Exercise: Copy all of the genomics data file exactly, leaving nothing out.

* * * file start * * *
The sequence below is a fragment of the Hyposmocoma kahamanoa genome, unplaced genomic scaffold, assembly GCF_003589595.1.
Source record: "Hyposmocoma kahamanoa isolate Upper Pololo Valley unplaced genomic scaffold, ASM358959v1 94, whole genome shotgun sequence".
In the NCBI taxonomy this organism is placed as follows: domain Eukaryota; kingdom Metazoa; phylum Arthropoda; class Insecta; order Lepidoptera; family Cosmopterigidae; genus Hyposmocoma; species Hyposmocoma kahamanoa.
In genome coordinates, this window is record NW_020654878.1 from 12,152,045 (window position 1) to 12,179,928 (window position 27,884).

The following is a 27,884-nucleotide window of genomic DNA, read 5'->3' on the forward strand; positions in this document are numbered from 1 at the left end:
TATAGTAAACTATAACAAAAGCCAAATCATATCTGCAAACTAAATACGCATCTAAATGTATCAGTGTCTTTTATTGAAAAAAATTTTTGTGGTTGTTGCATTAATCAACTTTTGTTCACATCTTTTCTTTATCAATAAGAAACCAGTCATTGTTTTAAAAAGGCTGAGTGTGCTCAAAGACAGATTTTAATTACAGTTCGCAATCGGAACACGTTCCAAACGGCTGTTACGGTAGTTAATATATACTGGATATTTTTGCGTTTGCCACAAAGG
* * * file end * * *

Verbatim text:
The sequence below is a fragment of the Hyposmocoma kahamanoa genome, unplaced genomic scaffold, assembly GCF_003589595.1.
Source record: "Hyposmocoma kahamanoa isolate Upper Pololo Valley unplaced genomic scaffold, ASM358959v1 94, whole genome shotgun sequence".
In the NCBI taxonomy this organism is placed as follows: domain Eukaryota; kingdom Metazoa; phylum Arthropoda; class Insecta; order Lepidoptera; family Cosmopterigidae; genus Hyposmocoma; species Hyposmocoma kahamanoa.
In genome coordinates, this window is record NW_020654878.1 from 12,152,045 (window position 1) to 12,179,928 (window position 27,884).

The following is a 27,884-nucleotide window of genomic DNA, read 5'->3' on the forward strand; positions in this document are numbered from 1 at the left end:
TATAGTAAACTATAACAAAAGCCAAATCATATCTGCAAACTAAATACGCATCTAAATGTATCAGTGTCTTTTATTGAAAAAAATTTTTGTGGTTGTTGCATTAATCAACTTTTGTTCACATCTTTTCTTTATCAATAAGAAACCAGTCATTGTTTTAAAAAGGCTGAGTGTGCTCAAAGACAGATTTTAATTACAGTTCGCAATCGGAACACGTTCCAAACGGCTGTTACGGTAGTTAATATATACTGGATATTTTTGCGTTTGCCACAAAGG